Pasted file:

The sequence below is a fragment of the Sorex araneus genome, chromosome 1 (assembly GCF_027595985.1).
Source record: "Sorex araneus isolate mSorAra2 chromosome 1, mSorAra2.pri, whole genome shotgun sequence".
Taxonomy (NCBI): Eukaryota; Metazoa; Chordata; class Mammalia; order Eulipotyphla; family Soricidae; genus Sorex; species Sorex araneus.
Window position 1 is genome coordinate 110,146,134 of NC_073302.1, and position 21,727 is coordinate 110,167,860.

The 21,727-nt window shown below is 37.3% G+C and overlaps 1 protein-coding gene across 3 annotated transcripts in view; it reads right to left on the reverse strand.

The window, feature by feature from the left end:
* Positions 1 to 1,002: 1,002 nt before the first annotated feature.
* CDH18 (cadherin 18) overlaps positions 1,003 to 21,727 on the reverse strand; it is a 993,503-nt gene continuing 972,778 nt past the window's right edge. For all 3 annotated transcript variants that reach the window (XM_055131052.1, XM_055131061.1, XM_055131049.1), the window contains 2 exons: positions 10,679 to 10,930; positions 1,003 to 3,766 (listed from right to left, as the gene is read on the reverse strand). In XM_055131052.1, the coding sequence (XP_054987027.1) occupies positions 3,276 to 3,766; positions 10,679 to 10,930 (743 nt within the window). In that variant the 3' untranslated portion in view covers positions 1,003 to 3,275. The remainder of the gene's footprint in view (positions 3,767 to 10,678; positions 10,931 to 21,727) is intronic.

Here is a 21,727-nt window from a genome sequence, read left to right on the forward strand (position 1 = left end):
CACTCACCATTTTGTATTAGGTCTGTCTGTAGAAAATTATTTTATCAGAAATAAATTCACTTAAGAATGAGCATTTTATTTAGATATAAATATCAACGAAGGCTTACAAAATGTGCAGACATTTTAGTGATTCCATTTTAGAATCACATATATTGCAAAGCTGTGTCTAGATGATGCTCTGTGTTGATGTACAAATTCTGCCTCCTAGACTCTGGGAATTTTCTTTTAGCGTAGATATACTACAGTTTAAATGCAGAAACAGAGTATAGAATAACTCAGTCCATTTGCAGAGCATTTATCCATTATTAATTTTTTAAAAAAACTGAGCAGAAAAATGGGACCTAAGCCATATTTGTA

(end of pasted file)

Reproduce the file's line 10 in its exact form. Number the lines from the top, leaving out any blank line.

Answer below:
CACTCACCATTTTGTATTAGGTCTGTCTGTAGAAAATTATTTTATCAGAAATAAATTCACTTAAGAATGAGCATTTTATTTAGATATAAATATCAACGAAGGCTTACAAAATGTGCAGACATTTTAGTGATTCCATTTTAGAATCACATATATTGCAAAGCTGTGTCTAGATGATGCTCTGTGTTGATGTACAAATTCTGCCTCCTAGACTCTGGGAATTTTCTTTTAGCGTAGATATACTACAGTTTAAATGCAGAAACAGAGTATAGAATAACTCAGTCCATTTGCAGAGCATTTATCCATTATTAATTTTTTAAAAAAACTGAGCAGAAAAATGGGACCTAAGCCATATTTGTA